transgender interpreters

annemchamp

New Member
Hi my name is Anne and I am a transgendered, soon to bhe nationally certified interpreter. i was just wondering what everyone opinions is on my situation.
 

ohmylight

New Member
As someone who uses interpreters, I wouldn't have any problem with it. Your personal life is yours, it wouldn't even cross my mind to judge you.

I've had interpreters who have had issues working in my undergraduate classes because of nude models (I was an art student and it made them uncomfortable due to their faith). I have also requested not to work with an interpreter because she was weirdly chatty. Neither them turning down my jobs nor me turning down their service was a problem. If a client has an issue with your choices I believe they could discretely ask for someone else. I wouldn't anticipate it though as long as you are a professional.
 

Mewtilation

New Member
The way I see it.... You're a terp. That's it, period. The fact that you're transgender has nothing to do with me or the job you're performing. Your personal choices are your own. :dunno2: Congratz on your soon to be certification.
 

Saavik

Active Member
I'd be more than happy to have you as my interpreter, but my ASL stinks (Under used) and I'm biased for my fellow trans. :)
 

Reba

Retired Terp
Premium Member
In all my years of interpreting, there was never brought up the interpreter's or client's sexual orientation, marital status, gender ID, etc. It's no one's business and I don't know how it would legitimately be brought up during an assignment.

It's no more "right" to demand a trans terp than it is to demand not to have a trans terp.

The only exception I can think of would be if the assignment involved a religious activity where it might be an issue. But even then, I've never heard of terps being requested by sexual category, other than male/female for sensitive medical appointments.

Normally, people make preferences for certification levels, ASL/PSE/SEE use, or specialty, such as educational, medical, legal.
 

Foxrac

Well-Known Member
Premium Member
In all my years of interpreting, there was never brought up the interpreter's or client's sexual orientation, marital status, gender ID, etc. It's no one's business and I don't know how it would legitimately be brought up during an assignment.

It's no more "right" to demand a trans terp than it is to demand not to have a trans terp.

The only exception I can think of would be if the assignment involved a religious activity where it might be an issue. But even then, I've never heard of terps being requested by sexual category, other than male/female for sensitive medical appointments.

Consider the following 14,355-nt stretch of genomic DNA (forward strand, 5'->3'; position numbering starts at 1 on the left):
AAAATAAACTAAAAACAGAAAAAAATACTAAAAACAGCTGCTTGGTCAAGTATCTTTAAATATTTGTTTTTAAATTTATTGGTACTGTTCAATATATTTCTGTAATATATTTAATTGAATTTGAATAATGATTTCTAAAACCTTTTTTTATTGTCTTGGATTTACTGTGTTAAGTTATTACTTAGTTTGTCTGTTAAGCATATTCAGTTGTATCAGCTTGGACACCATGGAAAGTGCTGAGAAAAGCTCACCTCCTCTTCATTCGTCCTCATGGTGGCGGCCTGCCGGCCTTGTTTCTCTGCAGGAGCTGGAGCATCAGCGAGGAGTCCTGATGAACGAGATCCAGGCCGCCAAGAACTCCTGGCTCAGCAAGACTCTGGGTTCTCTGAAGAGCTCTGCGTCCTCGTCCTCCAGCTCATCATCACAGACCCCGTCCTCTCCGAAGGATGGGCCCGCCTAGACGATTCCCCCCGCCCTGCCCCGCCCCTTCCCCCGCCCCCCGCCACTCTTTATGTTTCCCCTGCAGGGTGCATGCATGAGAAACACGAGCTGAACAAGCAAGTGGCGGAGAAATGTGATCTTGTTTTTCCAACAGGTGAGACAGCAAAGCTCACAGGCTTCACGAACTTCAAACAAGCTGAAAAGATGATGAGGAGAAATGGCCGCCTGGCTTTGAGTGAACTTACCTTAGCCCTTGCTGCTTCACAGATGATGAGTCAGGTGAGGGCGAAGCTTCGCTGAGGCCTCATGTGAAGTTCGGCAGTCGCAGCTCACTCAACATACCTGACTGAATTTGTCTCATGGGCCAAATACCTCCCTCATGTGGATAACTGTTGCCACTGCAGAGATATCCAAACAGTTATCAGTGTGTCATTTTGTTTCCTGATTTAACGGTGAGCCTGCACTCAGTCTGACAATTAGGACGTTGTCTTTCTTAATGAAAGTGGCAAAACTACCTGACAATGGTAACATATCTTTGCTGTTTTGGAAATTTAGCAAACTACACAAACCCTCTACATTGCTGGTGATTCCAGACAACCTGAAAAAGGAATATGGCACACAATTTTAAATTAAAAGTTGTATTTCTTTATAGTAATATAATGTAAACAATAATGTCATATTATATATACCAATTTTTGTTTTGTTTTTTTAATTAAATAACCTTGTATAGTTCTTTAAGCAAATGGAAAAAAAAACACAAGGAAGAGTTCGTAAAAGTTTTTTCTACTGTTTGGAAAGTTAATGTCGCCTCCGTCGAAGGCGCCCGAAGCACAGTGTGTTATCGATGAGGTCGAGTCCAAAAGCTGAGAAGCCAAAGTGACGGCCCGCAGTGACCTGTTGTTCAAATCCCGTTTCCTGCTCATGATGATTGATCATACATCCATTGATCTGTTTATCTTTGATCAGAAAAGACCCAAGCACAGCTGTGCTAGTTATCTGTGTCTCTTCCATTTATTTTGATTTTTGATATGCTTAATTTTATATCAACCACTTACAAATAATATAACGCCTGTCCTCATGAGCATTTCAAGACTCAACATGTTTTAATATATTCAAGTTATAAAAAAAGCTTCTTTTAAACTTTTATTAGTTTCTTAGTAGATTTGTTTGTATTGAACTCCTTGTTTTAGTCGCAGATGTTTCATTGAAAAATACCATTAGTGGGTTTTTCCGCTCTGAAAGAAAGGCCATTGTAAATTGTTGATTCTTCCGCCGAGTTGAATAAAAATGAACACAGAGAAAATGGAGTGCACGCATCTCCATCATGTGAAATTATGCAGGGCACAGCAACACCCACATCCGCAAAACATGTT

Normally, people make preferences for certification levels, ASL/PSE/SEE use, or specialty, such as educational, medical, legal.

Yes, I agree with you and I don't pick an interpreter based on sexual orientation or gender. I want excellent ASL interpreter, that all I care and it is obviously fine with me if I have an excellent interpreter who oppose gay marriage and it is important to respect their belief. Based on my experience, it is rare to have an interpreter that oppose gay marriage in Alabama, despite about being conservative state and deaf people are usually moderate to liberal.

I will be in English course with strongly religious interpreter and she supports gay marriage because she has lesbian sister that live in NC, and she is very involved with deaf church in Montgomery. It was my request to have her because her ASL skill is excellent.
 

Audrey Arndt

New Member
I'm in somewhat the same boat, but I'm still a year or so away from graduating my ITP. Still, I'm open about being transgendered and I don't think I've ever come across any Deaf person who had an issue with it. I think that interpreting has always been about your skill in conveying an equal message, not the person behind it.


~ Audrey Arndt, hearing, ITP student
 

Asher411

New Member
I as somebody who is in fact trans would be more comfortable with using you as a terp becasue of your understadning of the issues I face and congragulations on your certificate.
 

shel90

Audist are not welcome
Premium Member
Be accurate would be my concern, the sexuality, race, religion, should just be a private matter for the interpreter.

Unless the interpreter is flagrant about his or her sexuality and does pole dancing shows in the dr offices?
 
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